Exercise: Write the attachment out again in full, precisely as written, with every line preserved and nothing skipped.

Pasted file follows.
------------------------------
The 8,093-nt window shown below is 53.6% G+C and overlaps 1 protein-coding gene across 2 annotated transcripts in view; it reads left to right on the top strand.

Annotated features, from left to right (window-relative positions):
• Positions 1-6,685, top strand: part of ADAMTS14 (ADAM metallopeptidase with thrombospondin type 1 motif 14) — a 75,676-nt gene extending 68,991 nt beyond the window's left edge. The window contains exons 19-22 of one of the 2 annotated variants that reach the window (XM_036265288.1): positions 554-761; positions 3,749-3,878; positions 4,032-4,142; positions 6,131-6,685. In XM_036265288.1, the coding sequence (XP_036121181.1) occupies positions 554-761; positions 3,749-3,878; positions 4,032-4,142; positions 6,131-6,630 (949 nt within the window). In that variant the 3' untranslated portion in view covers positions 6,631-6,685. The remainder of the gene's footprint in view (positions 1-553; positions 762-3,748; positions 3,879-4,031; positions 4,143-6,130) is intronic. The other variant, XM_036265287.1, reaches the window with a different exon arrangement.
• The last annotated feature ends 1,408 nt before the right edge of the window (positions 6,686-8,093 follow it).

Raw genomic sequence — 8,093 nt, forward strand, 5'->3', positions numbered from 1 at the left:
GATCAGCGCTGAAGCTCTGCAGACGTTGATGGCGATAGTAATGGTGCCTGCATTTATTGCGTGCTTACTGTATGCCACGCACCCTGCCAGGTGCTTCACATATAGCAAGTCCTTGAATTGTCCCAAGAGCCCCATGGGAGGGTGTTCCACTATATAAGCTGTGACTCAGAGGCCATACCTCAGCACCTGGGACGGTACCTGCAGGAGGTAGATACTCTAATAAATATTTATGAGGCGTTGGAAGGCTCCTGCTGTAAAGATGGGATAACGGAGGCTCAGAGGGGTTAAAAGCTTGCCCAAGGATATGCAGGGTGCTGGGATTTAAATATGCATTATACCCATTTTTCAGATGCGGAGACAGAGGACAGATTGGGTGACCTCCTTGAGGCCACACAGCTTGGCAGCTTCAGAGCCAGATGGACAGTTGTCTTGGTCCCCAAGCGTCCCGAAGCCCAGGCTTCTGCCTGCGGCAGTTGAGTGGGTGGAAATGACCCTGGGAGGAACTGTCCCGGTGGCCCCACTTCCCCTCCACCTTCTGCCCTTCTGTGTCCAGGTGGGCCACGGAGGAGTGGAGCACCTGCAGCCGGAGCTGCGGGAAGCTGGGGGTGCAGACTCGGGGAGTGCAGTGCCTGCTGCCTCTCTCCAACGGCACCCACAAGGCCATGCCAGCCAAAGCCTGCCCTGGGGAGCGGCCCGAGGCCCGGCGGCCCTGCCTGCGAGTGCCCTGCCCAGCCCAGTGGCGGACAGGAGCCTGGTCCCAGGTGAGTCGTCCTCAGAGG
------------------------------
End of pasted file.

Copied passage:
The 8,093-nt window shown below is 53.6% G+C and overlaps 1 protein-coding gene across 2 annotated transcripts in view; it reads left to right on the top strand.

Annotated features, from left to right (window-relative positions):
• Positions 1-6,685, top strand: part of ADAMTS14 (ADAM metallopeptidase with thrombospondin type 1 motif 14) — a 75,676-nt gene extending 68,991 nt beyond the window's left edge. The window contains exons 19-22 of one of the 2 annotated variants that reach the window (XM_036265288.1): positions 554-761; positions 3,749-3,878; positions 4,032-4,142; positions 6,131-6,685. In XM_036265288.1, the coding sequence (XP_036121181.1) occupies positions 554-761; positions 3,749-3,878; positions 4,032-4,142; positions 6,131-6,630 (949 nt within the window). In that variant the 3' untranslated portion in view covers positions 6,631-6,685. The remainder of the gene's footprint in view (positions 1-553; positions 762-3,748; positions 3,879-4,031; positions 4,143-6,130) is intronic. The other variant, XM_036265287.1, reaches the window with a different exon arrangement.
• The last annotated feature ends 1,408 nt before the right edge of the window (positions 6,686-8,093 follow it).

Raw genomic sequence — 8,093 nt, forward strand, 5'->3', positions numbered from 1 at the left:
GATCAGCGCTGAAGCTCTGCAGACGTTGATGGCGATAGTAATGGTGCCTGCATTTATTGCGTGCTTACTGTATGCCACGCACCCTGCCAGGTGCTTCACATATAGCAAGTCCTTGAATTGTCCCAAGAGCCCCATGGGAGGGTGTTCCACTATATAAGCTGTGACTCAGAGGCCATACCTCAGCACCTGGGACGGTACCTGCAGGAGGTAGATACTCTAATAAATATTTATGAGGCGTTGGAAGGCTCCTGCTGTAAAGATGGGATAACGGAGGCTCAGAGGGGTTAAAAGCTTGCCCAAGGATATGCAGGGTGCTGGGATTTAAATATGCATTATACCCATTTTTCAGATGCGGAGACAGAGGACAGATTGGGTGACCTCCTTGAGGCCACACAGCTTGGCAGCTTCAGAGCCAGATGGACAGTTGTCTTGGTCCCCAAGCGTCCCGAAGCCCAGGCTTCTGCCTGCGGCAGTTGAGTGGGTGGAAATGACCCTGGGAGGAACTGTCCCGGTGGCCCCACTTCCCCTCCACCTTCTGCCCTTCTGTGTCCAGGTGGGCCACGGAGGAGTGGAGCACCTGCAGCCGGAGCTGCGGGAAGCTGGGGGTGCAGACTCGGGGAGTGCAGTGCCTGCTGCCTCTCTCCAACGGCACCCACAAGGCCATGCCAGCCAAAGCCTGCCCTGGGGAGCGGCCCGAGGCCCGGCGGCCCTGCCTGCGAGTGCCCTGCCCAGCCCAGTGGCGGACAGGAGCCTGGTCCCAGGTGAGTCGTCCTCAGAGG